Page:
A COVID-19 at home test Sarah Blocksidge/Pexels

The world changed four years ago after the World Health Organization officially declared that the Covid-19 had caused a global pandemic.

March 11, 2020, was a momentous day, as countries started toughening sanitary measures to deal with what would become a relentless climb of hospitalizations and deaths in large portions of the world.

In the U.S., then-President Donald Trump imposed a travel ban from Europe. The NBA cancelled the rest of its season, most large events following suit shortly after.

Lockdowns, daily death tolls, economic stimulus and vaccines marked the pandemic period. Four years later, the scenario is quite different. A new survey by the Pew Research Center showed that the amount of Americans who view Covid-19 as a major threat to the health of the U.S. population has decreased significantly, clocking in at 20% at the moment. The figure stands in contrast with the two thirds who considered it to be the case during the summer and fall of 202.

Moreover, 28% of U.S. adults say they received the latest vaccine reinforcement recommended by the Centers for Disease Control and Prevention (CDC) last fall. The figure has been dropping steadily since August 2021, when almost 70% had gotten a booster. It was 48% in January 2022 and 34% in March of last year before reaching the current figure.

Looking at Latinos in the U.S., 70% said the haven't gotten the latest booster that became available last September. 27% said they did, the lowest figure for any demographic in the country, although by slight margins. 35% of Asian Americans did, compared to 29% of Blacks and 28% of Whites.

A lab technician manipulates Covid-19 PCR tests at a free mobile testing facility set by Limas municipality in the populous district of La Victoria
Representational image. Getty Images | Cris BOURONCLE / AFP

The largest gap in this case is political. 83% of Republicans didn't get the shot and 15% did, compared to 58% of Democrats who didn't and 42% who did. Adding the age factor, the survey recalls that "when vaccines first became available in 2021, large majorities of both Republicans and Democrats ages 65 and older said they had received the vaccine."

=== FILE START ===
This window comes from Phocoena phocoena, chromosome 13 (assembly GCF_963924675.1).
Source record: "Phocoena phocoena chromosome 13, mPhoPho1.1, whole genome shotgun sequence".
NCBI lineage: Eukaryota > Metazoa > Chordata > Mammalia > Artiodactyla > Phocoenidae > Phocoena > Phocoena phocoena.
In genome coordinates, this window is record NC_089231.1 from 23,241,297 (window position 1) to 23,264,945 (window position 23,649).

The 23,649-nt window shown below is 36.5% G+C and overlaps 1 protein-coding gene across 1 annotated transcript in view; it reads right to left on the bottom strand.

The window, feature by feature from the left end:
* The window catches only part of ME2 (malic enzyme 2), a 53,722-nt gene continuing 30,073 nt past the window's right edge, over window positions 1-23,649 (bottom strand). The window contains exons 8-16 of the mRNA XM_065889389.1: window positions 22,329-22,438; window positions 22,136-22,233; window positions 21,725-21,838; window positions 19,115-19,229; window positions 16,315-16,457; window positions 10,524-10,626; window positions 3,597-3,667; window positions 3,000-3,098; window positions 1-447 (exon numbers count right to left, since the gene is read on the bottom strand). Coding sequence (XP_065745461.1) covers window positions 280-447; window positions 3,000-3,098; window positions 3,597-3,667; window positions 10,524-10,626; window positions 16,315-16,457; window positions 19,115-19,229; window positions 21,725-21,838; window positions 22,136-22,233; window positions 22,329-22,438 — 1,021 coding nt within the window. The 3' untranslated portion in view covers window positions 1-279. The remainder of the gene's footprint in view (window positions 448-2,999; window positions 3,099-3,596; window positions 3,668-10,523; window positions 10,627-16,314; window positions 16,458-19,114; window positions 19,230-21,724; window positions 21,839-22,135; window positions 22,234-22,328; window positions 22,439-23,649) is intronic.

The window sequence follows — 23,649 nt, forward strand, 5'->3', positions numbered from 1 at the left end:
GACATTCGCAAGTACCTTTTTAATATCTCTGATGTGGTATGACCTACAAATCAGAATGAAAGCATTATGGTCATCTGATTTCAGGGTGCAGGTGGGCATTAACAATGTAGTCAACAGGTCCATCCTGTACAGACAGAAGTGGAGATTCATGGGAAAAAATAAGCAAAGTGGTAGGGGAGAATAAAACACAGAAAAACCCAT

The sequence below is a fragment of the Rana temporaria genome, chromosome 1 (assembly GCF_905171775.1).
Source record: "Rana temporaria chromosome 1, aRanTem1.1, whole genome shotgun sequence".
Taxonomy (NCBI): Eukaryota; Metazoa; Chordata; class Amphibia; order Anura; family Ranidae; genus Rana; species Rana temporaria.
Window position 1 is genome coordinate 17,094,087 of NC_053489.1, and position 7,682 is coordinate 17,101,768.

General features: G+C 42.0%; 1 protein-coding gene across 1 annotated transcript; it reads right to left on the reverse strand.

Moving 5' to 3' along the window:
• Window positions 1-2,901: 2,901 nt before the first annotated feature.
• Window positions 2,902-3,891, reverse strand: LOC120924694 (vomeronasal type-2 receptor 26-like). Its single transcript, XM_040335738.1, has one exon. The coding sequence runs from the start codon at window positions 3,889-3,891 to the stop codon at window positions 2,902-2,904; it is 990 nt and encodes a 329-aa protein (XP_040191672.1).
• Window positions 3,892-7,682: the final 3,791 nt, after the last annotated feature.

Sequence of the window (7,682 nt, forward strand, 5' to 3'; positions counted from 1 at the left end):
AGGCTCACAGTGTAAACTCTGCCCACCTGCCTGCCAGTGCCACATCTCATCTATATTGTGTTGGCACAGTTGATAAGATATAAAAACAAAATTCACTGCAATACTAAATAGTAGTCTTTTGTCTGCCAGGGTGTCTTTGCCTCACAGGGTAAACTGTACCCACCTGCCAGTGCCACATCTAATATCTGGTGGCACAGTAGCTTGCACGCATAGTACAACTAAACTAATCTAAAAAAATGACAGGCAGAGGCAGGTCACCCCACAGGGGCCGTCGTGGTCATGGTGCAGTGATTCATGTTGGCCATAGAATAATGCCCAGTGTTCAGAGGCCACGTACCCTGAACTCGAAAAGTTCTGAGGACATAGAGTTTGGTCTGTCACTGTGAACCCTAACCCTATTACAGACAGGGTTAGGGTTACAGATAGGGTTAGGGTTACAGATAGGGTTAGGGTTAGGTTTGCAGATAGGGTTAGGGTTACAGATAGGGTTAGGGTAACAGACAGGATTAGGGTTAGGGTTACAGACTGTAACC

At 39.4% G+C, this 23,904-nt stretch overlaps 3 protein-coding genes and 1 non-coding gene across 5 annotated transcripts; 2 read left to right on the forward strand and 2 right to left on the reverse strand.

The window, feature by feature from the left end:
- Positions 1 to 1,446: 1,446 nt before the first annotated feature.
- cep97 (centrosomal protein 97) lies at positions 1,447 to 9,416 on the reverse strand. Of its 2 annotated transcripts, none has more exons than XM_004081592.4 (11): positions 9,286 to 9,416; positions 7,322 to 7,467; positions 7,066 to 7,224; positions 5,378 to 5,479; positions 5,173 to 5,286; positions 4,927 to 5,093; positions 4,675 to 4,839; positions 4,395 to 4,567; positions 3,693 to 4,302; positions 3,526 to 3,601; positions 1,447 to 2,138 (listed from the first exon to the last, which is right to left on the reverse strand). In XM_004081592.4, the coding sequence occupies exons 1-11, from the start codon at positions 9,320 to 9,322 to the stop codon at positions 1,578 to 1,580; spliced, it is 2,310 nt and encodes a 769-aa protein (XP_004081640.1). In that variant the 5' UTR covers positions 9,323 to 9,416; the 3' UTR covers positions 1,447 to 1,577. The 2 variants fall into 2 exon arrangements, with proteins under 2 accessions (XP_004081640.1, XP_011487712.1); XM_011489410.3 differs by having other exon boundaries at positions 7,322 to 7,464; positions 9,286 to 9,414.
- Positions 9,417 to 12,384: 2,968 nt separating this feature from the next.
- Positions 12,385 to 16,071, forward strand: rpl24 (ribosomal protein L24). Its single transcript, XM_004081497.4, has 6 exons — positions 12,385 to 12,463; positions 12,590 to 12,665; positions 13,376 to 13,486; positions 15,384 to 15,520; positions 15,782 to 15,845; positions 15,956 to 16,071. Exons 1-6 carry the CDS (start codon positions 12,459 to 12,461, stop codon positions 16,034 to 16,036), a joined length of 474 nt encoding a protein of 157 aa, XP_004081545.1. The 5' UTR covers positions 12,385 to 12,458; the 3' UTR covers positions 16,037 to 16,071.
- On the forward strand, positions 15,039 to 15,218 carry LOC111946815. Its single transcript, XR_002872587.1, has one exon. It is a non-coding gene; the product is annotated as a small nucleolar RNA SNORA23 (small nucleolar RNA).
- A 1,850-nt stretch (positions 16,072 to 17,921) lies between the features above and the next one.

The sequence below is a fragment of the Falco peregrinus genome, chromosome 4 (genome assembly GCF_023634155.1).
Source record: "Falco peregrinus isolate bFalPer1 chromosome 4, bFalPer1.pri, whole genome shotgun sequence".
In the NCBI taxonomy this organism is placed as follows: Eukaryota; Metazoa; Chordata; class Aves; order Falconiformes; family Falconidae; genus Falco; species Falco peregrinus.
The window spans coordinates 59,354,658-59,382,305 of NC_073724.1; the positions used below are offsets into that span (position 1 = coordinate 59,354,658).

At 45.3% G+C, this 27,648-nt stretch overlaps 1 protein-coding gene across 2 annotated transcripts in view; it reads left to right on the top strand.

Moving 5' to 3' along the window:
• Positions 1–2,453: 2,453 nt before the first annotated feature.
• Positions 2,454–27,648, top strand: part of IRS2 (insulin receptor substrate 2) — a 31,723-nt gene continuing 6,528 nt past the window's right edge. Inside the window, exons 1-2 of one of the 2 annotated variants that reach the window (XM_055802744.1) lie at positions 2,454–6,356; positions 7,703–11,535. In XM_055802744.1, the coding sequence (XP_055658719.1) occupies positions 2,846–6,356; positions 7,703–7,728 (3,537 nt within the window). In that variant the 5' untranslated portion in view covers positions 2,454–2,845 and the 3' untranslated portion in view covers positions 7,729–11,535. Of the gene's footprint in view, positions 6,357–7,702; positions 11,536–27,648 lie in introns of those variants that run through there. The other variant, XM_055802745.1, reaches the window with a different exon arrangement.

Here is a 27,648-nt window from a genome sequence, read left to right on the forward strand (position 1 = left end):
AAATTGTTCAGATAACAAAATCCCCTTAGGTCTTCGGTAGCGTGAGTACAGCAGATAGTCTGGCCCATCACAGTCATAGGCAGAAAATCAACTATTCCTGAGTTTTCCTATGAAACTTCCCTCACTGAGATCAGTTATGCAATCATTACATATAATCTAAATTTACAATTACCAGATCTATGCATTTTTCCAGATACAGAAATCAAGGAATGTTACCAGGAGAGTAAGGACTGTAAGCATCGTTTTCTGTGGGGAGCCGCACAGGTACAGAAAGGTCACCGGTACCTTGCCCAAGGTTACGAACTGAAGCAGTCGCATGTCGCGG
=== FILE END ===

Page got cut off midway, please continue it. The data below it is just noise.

"But as additional doses have become available, uptake among older Republicans has declined at a faster rate than among older Democrats. In the current survey, 66% of Democrats ages 65 and older say they have received the updated COVID-19 vaccine, compared with 24% of Republicans ages 65 and older," the study adds.

However, the decreasing levels of concern don't mean the pandemic is over. "The virus continues to circulate widely in the United States, with wastewater data suggesting that cases in the early part of 2024 were among the highest they have been since the first omicron wave in 2022."

And many in the country consider long Covid -a variety of symptoms such as fatigue and brain fog that last longer than a month after a Covid-19 infection- a relevant issue that merits investigation. "50% of Americans say it is extremely or very important for medical researchers and health care providers to understand and treat long Covid," while 21% say it's somewhat important, the study added.

"Awareness of long Covid also shapes views on its importance: Those who have heard a lot about long Covid are more likely than those who have heard a little about it to say it's extremely or very important for medical professional to address it (76% vs. 60%)."

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